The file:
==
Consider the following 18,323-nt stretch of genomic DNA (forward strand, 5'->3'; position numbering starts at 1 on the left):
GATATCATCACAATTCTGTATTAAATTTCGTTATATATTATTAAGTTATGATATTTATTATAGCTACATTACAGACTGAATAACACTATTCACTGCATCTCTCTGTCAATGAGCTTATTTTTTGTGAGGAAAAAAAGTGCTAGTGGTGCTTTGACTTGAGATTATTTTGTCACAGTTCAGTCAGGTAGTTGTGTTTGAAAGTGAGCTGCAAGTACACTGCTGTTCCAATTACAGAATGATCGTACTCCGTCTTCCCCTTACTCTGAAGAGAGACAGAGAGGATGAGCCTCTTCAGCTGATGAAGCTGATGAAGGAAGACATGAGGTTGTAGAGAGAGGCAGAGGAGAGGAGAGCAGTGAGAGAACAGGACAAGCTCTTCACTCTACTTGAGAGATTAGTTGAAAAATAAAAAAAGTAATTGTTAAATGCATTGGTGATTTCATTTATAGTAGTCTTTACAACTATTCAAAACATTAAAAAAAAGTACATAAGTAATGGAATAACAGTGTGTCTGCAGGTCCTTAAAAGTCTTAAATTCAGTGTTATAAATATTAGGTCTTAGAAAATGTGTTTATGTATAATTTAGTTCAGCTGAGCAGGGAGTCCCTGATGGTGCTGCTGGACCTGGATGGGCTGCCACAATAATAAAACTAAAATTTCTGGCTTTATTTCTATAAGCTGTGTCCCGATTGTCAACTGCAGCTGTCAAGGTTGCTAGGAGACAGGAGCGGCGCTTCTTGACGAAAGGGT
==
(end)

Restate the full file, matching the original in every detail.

Consider the following 18,323-nt stretch of genomic DNA (forward strand, 5'->3'; position numbering starts at 1 on the left):
GATATCATCACAATTCTGTATTAAATTTCGTTATATATTATTAAGTTATGATATTTATTATAGCTACATTACAGACTGAATAACACTATTCACTGCATCTCTCTGTCAATGAGCTTATTTTTTGTGAGGAAAAAAAGTGCTAGTGGTGCTTTGACTTGAGATTATTTTGTCACAGTTCAGTCAGGTAGTTGTGTTTGAAAGTGAGCTGCAAGTACACTGCTGTTCCAATTACAGAATGATCGTACTCCGTCTTCCCCTTACTCTGAAGAGAGACAGAGAGGATGAGCCTCTTCAGCTGATGAAGCTGATGAAGGAAGACATGAGGTTGTAGAGAGAGGCAGAGGAGAGGAGAGCAGTGAGAGAACAGGACAAGCTCTTCACTCTACTTGAGAGATTAGTTGAAAAATAAAAAAAGTAATTGTTAAATGCATTGGTGATTTCATTTATAGTAGTCTTTACAACTATTCAAAACATTAAAAAAAAGTACATAAGTAATGGAATAACAGTGTGTCTGCAGGTCCTTAAAAGTCTTAAATTCAGTGTTATAAATATTAGGTCTTAGAAAATGTGTTTATGTATAATTTAGTTCAGCTGAGCAGGGAGTCCCTGATGGTGCTGCTGGACCTGGATGGGCTGCCACAATAATAAAACTAAAATTTCTGGCTTTATTTCTATAAGCTGTGTCCCGATTGTCAACTGCAGCTGTCAAGGTTGCTAGGAGACAGGAGCGGCGCTTCTTGACGAAAGGGT